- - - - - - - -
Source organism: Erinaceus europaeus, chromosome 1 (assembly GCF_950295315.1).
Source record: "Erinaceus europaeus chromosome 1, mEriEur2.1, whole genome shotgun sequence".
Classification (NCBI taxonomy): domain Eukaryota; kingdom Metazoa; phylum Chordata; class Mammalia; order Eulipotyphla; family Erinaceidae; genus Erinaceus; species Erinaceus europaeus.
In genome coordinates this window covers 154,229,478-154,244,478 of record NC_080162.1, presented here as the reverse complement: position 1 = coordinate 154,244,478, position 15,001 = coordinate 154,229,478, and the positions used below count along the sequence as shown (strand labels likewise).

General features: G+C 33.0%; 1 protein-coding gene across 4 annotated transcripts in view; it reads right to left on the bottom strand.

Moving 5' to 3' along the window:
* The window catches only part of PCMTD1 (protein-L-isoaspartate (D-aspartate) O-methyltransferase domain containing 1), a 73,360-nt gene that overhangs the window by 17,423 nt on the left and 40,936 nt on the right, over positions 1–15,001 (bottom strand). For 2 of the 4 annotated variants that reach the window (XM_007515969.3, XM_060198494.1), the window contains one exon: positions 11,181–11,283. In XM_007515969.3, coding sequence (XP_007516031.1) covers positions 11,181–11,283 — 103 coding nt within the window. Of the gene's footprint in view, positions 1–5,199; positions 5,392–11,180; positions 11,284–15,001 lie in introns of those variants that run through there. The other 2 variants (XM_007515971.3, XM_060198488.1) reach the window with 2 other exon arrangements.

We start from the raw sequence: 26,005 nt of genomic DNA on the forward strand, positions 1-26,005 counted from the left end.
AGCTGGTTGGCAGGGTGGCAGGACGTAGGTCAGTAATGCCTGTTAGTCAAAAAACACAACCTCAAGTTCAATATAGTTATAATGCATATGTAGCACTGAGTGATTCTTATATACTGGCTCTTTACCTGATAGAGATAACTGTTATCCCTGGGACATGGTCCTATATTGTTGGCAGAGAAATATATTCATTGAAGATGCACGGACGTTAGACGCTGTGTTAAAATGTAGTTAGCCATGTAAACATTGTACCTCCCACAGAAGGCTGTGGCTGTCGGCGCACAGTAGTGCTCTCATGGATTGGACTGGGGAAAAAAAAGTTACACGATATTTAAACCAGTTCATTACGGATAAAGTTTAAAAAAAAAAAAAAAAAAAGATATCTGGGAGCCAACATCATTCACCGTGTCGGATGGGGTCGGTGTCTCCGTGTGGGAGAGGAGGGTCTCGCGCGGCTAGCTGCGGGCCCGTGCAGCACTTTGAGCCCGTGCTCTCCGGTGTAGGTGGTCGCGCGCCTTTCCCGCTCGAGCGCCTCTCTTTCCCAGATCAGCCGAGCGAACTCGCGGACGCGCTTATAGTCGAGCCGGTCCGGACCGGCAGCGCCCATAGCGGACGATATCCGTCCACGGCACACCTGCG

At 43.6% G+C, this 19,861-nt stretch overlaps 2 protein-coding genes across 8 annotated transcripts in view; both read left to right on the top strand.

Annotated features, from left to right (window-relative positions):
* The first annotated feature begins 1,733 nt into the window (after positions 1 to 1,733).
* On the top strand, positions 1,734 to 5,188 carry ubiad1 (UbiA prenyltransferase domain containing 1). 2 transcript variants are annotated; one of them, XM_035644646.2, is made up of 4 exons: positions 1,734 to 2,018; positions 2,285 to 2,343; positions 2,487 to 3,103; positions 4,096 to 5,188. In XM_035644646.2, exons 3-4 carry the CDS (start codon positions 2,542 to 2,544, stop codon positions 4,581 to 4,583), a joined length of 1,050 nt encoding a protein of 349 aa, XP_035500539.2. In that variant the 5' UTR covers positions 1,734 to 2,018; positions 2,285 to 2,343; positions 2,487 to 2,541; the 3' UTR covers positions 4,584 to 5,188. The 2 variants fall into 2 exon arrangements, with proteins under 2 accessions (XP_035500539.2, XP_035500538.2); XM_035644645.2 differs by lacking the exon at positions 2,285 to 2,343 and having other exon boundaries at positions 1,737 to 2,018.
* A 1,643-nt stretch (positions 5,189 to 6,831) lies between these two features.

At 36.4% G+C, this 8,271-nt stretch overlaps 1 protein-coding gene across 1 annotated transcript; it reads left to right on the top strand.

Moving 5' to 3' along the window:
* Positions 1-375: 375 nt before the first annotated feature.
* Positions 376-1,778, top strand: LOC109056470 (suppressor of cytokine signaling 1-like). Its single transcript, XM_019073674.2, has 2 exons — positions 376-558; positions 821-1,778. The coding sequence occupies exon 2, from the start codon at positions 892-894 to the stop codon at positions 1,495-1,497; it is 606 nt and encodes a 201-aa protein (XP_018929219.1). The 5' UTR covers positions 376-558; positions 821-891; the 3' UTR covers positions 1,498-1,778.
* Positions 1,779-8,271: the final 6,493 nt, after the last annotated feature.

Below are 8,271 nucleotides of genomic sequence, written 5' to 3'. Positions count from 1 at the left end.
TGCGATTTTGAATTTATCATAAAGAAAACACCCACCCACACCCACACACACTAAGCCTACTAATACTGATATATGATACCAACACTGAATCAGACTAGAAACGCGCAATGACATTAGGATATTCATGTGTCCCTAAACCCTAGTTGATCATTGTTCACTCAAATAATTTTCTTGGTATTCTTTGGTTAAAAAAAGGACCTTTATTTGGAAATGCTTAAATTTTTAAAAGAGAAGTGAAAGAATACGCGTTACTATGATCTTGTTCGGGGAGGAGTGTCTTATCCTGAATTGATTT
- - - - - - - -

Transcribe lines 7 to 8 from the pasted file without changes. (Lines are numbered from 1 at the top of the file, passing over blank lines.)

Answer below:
* The window catches only part of PCMTD1 (protein-L-isoaspartate (D-aspartate) O-methyltransferase domain containing 1), a 73,360-nt gene that overhangs the window by 17,423 nt on the left and 40,936 nt on the right, over positions 1–15,001 (bottom strand). For 2 of the 4 annotated variants that reach the window (XM_007515969.3, XM_060198494.1), the window contains one exon: positions 11,181–11,283. In XM_007515969.3, coding sequence (XP_007516031.1) covers positions 11,181–11,283 — 103 coding nt within the window. Of the gene's footprint in view, positions 1–5,199; positions 5,392–11,180; positions 11,284–15,001 lie in introns of those variants that run through there. The other 2 variants (XM_007515971.3, XM_060198488.1) reach the window with 2 other exon arrangements.

We start from the raw sequence: 26,005 nt of genomic DNA on the forward strand, positions 1-26,005 counted from the left end.